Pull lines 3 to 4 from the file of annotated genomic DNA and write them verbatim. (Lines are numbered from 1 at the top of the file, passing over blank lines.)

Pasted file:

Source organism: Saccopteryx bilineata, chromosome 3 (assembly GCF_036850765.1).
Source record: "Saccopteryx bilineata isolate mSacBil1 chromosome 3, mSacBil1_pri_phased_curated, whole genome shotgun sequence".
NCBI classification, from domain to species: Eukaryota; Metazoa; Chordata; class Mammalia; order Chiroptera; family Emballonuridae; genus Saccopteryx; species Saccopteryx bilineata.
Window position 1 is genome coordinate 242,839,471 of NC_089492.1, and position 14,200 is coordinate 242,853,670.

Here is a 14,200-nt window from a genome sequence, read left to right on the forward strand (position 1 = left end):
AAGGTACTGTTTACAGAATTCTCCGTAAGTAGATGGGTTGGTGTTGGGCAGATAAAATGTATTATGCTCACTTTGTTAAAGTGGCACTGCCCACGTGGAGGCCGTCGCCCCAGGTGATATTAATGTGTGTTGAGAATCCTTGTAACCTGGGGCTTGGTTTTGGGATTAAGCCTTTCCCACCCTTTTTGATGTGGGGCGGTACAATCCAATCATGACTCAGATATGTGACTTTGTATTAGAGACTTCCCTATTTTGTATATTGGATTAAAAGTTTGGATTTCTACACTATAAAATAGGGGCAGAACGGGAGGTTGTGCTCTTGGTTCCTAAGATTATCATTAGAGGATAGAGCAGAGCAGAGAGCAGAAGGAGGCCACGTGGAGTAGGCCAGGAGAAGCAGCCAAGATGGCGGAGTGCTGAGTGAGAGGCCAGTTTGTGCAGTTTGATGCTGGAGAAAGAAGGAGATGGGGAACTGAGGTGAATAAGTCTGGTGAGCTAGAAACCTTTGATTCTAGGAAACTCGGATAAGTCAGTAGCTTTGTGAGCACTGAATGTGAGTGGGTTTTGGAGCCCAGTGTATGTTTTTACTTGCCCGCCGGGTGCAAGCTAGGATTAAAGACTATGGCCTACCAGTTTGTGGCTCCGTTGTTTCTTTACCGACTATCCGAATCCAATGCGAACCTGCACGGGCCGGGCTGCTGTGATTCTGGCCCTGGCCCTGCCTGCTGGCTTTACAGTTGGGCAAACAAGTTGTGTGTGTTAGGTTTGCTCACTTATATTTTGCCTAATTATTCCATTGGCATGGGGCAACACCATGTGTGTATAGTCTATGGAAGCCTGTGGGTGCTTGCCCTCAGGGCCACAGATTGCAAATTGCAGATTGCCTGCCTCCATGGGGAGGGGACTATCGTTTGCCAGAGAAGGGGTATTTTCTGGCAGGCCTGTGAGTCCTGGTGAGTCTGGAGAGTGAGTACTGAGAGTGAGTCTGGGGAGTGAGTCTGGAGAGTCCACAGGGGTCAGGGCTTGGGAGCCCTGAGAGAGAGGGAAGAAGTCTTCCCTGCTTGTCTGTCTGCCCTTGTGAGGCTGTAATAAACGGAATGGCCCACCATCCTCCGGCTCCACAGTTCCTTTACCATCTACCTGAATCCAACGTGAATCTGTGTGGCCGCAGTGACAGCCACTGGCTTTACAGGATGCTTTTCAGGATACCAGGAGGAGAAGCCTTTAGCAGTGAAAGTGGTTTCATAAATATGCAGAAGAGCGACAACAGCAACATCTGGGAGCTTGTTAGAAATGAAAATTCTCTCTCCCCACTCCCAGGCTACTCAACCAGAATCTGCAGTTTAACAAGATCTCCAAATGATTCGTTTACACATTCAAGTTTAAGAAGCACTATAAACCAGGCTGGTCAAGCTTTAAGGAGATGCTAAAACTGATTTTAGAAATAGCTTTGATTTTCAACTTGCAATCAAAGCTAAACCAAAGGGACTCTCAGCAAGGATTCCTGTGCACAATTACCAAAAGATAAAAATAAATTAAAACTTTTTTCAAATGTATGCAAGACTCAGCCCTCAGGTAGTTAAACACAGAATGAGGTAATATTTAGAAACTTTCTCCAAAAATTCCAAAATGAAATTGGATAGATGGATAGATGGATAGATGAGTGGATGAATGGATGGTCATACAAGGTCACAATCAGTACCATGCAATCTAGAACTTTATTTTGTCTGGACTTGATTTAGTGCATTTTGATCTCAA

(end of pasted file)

NCBI classification, from domain to species: Eukaryota; Metazoa; Chordata; class Mammalia; order Chiroptera; family Emballonuridae; genus Saccopteryx; species Saccopteryx bilineata.
Window position 1 is genome coordinate 242,839,471 of NC_089492.1, and position 14,200 is coordinate 242,853,670.